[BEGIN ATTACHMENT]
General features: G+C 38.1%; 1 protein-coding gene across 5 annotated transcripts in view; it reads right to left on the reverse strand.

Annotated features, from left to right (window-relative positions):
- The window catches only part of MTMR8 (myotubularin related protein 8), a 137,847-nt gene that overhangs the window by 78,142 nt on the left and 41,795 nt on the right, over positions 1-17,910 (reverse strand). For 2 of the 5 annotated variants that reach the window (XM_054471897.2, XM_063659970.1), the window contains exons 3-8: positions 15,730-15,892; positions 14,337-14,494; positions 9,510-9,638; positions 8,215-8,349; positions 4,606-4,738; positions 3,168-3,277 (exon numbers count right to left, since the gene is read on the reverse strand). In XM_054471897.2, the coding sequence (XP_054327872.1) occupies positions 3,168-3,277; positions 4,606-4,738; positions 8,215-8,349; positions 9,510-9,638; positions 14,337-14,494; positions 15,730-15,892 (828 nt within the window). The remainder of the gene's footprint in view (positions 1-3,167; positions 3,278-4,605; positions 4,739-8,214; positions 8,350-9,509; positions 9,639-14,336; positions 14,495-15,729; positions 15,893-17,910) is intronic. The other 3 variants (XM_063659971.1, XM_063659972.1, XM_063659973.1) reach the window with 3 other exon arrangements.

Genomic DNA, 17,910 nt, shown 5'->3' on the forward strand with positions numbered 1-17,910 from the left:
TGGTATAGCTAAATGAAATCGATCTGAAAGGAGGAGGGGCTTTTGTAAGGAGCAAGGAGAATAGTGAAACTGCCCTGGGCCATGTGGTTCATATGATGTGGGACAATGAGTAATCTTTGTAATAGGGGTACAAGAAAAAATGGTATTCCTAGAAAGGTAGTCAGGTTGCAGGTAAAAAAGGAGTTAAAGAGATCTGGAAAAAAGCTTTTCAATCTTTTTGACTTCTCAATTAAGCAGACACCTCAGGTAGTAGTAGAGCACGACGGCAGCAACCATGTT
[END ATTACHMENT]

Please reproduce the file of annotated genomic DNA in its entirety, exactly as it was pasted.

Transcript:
General features: G+C 38.1%; 1 protein-coding gene across 5 annotated transcripts in view; it reads right to left on the reverse strand.

Annotated features, from left to right (window-relative positions):
- The window catches only part of MTMR8 (myotubularin related protein 8), a 137,847-nt gene that overhangs the window by 78,142 nt on the left and 41,795 nt on the right, over positions 1-17,910 (reverse strand). For 2 of the 5 annotated variants that reach the window (XM_054471897.2, XM_063659970.1), the window contains exons 3-8: positions 15,730-15,892; positions 14,337-14,494; positions 9,510-9,638; positions 8,215-8,349; positions 4,606-4,738; positions 3,168-3,277 (exon numbers count right to left, since the gene is read on the reverse strand). In XM_054471897.2, the coding sequence (XP_054327872.1) occupies positions 3,168-3,277; positions 4,606-4,738; positions 8,215-8,349; positions 9,510-9,638; positions 14,337-14,494; positions 15,730-15,892 (828 nt within the window). The remainder of the gene's footprint in view (positions 1-3,167; positions 3,278-4,605; positions 4,739-8,214; positions 8,350-9,509; positions 9,639-14,336; positions 14,495-15,729; positions 15,893-17,910) is intronic. The other 3 variants (XM_063659971.1, XM_063659972.1, XM_063659973.1) reach the window with 3 other exon arrangements.

Genomic DNA, 17,910 nt, shown 5'->3' on the forward strand with positions numbered 1-17,910 from the left:
TGGTATAGCTAAATGAAATCGATCTGAAAGGAGGAGGGGCTTTTGTAAGGAGCAAGGAGAATAGTGAAACTGCCCTGGGCCATGTGGTTCATATGATGTGGGACAATGAGTAATCTTTGTAATAGGGGTACAAGAAAAAATGGTATTCCTAGAAAGGTAGTCAGGTTGCAGGTAAAAAAGGAGTTAAAGAGATCTGGAAAAAAGCTTTTCAATCTTTTTGACTTCTCAATTAAGCAGACACCTCAGGTAGTAGTAGAGCACGACGGCAGCAACCATGTT